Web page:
The Covid-19 pandemic has not (yet) hit New Zealand’s education system. At the time of writing, schools and kura are open and the Ministry of Education’s Deputy Security Katrina Casey is publicly stating that here is no rational reason to change this. In other words, it’s business as usual.
While we all hope that remains the case, the situation could change rapidly. In a statement to Interface, Katrina Casey says that if it does, the Ministry is in a position to respond quickly. “We are planning for temporary school closures as part of our broader Covid-19 planning. We are also planning for what students will need so they can continue learning should their school or kura be closed for a time.”
The Ministry is this week undergoing a stocktake to find out how prepared schools are to shift to an online environment. Staff are calling every school and kura to find out if their teachers can provide online learning, if all their students can access virtual learning resources, how many would likely miss out and what can be done to ensure every student can continue to learn.
While the Ministry is working with education sector groups and principals in its planning and preparedness, it’s a good time for everyone to think carefully about how they would respond if our schools and kura were closed tomorrow. We are fortunate in that New Zealand is behind other nations in the spread of Covid-19 – currently there are 11 confirmed cases – which means we have the opportunity to learn from experiences overseas.
Here are some questions and ideas that you might want to consider. We’ve divided it into categories – technical, virtual learning, and support and communication.
New Zealand is fortunate to have world-class broadband networks, which provide an average download speed of almost 33Mbps. But not all households are connected – in Census 2018, 1.3m households stated that they had access to the internet, out of 1.5m total households stated. While those households that are connected may not have a home set-up that is suitable for virtual learning. Here are some things to consider to get technically ready:
- How many students would not be able to access online learning. This is an issue actively being considered by the Ministry of Education. Could your school provide devices to take home, and if so, what kind of agreement would you need to make with the parents/students using these devices?
- If a household doesn’t have internet access, then how could this be arranged? As above, it appears the Ministry is working on this issue, but you might want to check out information from organisations such as the 2020 Trust.
- Are your school’s IT systems capable of hosting online sessions with 30-50 active participants? How would your network cope if all your staff and students logged into the network at the same time?
- If you are teaching and taking a virtual lesson from home, does your device have the most current security software, consider too if your wifi router is secure. You will need to ensure your students’ information is safe.
- Do you have a good understanding about how to use the video conferencing tool that your school has nominated as the most appropriate for your students? Now is a good time to test it at home, maybe video call a colleague and try out the different functions.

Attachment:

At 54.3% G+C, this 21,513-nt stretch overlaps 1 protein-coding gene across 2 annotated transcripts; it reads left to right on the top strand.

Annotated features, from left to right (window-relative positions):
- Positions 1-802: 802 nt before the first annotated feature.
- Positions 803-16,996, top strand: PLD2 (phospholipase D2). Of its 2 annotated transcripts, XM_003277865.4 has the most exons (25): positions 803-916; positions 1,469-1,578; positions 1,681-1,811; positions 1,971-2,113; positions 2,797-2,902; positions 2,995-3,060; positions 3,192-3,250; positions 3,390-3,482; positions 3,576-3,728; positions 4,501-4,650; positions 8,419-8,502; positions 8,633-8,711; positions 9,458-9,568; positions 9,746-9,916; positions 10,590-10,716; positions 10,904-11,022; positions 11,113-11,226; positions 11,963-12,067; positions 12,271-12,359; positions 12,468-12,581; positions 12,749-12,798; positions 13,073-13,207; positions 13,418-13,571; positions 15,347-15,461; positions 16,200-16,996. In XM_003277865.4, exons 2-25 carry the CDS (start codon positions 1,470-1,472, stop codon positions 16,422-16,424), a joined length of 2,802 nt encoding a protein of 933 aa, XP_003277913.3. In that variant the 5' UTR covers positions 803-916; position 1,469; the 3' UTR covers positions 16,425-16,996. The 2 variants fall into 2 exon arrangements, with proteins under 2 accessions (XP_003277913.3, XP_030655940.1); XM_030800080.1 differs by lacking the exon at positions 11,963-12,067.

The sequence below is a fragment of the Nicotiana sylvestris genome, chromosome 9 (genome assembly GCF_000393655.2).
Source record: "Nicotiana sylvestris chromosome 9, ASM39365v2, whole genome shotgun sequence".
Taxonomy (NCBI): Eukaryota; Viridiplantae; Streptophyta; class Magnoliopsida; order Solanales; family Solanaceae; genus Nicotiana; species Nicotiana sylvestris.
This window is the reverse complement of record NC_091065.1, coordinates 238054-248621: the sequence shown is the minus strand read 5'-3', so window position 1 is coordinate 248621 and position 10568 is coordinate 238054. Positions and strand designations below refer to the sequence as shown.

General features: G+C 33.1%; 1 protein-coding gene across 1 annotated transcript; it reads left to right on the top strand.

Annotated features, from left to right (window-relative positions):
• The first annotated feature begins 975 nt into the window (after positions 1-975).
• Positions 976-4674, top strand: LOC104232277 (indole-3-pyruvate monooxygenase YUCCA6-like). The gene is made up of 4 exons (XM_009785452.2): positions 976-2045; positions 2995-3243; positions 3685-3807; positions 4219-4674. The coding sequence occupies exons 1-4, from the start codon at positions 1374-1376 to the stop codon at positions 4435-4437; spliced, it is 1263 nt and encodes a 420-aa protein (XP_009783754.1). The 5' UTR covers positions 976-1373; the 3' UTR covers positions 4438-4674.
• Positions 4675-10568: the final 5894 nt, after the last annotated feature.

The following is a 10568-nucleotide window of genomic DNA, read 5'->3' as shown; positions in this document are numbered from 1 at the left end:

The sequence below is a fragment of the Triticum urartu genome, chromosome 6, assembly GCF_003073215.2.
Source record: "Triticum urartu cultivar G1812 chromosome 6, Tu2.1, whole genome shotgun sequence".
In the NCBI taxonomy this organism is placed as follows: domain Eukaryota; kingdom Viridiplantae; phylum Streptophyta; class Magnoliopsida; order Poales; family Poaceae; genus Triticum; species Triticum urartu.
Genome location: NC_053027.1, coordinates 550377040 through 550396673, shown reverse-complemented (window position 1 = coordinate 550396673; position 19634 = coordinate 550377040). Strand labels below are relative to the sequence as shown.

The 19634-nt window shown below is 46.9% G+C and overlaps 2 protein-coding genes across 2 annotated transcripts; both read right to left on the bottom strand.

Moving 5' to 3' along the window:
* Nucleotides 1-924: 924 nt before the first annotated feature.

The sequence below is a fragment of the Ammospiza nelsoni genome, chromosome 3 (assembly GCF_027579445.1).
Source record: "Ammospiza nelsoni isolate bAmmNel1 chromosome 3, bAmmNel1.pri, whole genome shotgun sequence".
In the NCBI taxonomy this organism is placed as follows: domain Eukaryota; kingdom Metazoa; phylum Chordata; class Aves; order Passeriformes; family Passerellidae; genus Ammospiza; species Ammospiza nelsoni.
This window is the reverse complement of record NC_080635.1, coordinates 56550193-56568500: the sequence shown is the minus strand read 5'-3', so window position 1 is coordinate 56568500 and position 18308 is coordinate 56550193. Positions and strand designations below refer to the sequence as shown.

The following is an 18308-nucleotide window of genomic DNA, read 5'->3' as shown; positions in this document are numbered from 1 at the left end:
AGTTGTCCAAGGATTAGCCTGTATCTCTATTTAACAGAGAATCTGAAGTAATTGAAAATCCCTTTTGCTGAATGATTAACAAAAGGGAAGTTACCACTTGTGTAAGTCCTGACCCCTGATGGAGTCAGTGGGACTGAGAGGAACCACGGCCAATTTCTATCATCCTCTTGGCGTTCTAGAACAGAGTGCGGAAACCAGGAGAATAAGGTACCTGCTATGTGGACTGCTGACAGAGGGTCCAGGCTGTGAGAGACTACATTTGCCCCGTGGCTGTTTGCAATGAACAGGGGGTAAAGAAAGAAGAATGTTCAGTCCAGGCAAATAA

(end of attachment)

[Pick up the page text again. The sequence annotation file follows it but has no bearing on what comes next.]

- If you were to take a lesson from home, where would it take place, and how can you ensure that the people in your house wouldn’t interrupt (teachers are often parents too!).
- Once you have a found a space, think about what the camera will pick up – is it an environment you want your students to see?
- Tech companies have spent many years and dollars trying to win the minds and wallets of the education sector, now is their time to shine. Let them. A recent Google blog provided plenty of tips and ideas about how educators can use its online tools effectively – Google Hangouts can host up to 250 people, Google Docs enables comments for a two-way discussion on student’s work, while Quizzes in Google Forms provides the opportunity to spice up the lesson by holding a pop quiz for your students. Meanwhile, Microsoft Teams brings conversations, content, assignments, and apps together in one place. As a virtual meeting platform, Teams is designed to enable discussion, and its features allow for easy assignment distribution—no matter where people are located. To get started go here. Guidance for Parents & Guardians here.
Support and communication
- The Ministry of Education provides advice on how to look after your wellbeing during the Covid-19 pandemic. It’s really important that all of us look out for ourselves and each other and understand that we are likely feel uncertain and worried at times.
- As a school, how do you communicate to parents – is it by website, newsletter, app, Facebook, Twitter? It may be all those and more. If you have multiple channels, try to ensure a consistent message on all of them.
- Give some thought to the kind of advice you would provide parents if every student was sent home tomorrow. Some of the most helpful information from situations overseas suggests maintaining a routine, and ensuring children get some physical exercise (Ministry of Health guidelines for self-isolation explain that you can go outside as long as you limit your contact with others).
While this list isn’t exhaustive, we hope it provides you with some ideas to think about and discuss as we start to experience what it’s like to live and teach during a global pandemic. If you have come across some helpful websites, please email [Interface] and we can add it to this article.
Article by Sarah Putt